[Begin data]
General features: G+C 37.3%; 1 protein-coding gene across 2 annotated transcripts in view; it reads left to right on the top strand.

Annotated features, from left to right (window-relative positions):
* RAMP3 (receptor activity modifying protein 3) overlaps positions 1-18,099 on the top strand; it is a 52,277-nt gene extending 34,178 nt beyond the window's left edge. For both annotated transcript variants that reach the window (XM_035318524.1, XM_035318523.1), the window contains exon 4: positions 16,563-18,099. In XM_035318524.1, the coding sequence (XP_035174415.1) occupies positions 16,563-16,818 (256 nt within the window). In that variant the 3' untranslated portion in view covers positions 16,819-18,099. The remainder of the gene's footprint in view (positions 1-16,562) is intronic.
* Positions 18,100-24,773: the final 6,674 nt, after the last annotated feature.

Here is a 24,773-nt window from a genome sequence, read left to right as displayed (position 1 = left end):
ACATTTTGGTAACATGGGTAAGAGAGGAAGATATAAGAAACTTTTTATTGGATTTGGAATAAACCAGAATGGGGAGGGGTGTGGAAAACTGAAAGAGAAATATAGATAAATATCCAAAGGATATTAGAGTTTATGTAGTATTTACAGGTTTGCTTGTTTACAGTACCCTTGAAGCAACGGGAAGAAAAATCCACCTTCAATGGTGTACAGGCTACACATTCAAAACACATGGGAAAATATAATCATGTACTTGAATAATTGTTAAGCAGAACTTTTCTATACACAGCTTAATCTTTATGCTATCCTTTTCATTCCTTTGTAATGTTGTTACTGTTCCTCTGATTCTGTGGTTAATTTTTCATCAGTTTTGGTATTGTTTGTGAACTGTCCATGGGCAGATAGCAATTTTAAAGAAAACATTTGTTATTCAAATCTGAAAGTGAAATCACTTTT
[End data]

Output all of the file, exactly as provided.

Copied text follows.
General features: G+C 37.3%; 1 protein-coding gene across 2 annotated transcripts in view; it reads left to right on the top strand.

Annotated features, from left to right (window-relative positions):
* RAMP3 (receptor activity modifying protein 3) overlaps positions 1-18,099 on the top strand; it is a 52,277-nt gene extending 34,178 nt beyond the window's left edge. For both annotated transcript variants that reach the window (XM_035318524.1, XM_035318523.1), the window contains exon 4: positions 16,563-18,099. In XM_035318524.1, the coding sequence (XP_035174415.1) occupies positions 16,563-16,818 (256 nt within the window). In that variant the 3' untranslated portion in view covers positions 16,819-18,099. The remainder of the gene's footprint in view (positions 1-16,562) is intronic.
* Positions 18,100-24,773: the final 6,674 nt, after the last annotated feature.

Here is a 24,773-nt window from a genome sequence, read left to right as displayed (position 1 = left end):
ACATTTTGGTAACATGGGTAAGAGAGGAAGATATAAGAAACTTTTTATTGGATTTGGAATAAACCAGAATGGGGAGGGGTGTGGAAAACTGAAAGAGAAATATAGATAAATATCCAAAGGATATTAGAGTTTATGTAGTATTTACAGGTTTGCTTGTTTACAGTACCCTTGAAGCAACGGGAAGAAAAATCCACCTTCAATGGTGTACAGGCTACACATTCAAAACACATGGGAAAATATAATCATGTACTTGAATAATTGTTAAGCAGAACTTTTCTATACACAGCTTAATCTTTATGCTATCCTTTTCATTCCTTTGTAATGTTGTTACTGTTCCTCTGATTCTGTGGTTAATTTTTCATCAGTTTTGGTATTGTTTGTGAACTGTCCATGGGCAGATAGCAATTTTAAAGAAAACATTTGTTATTCAAATCTGAAAGTGAAATCACTTTT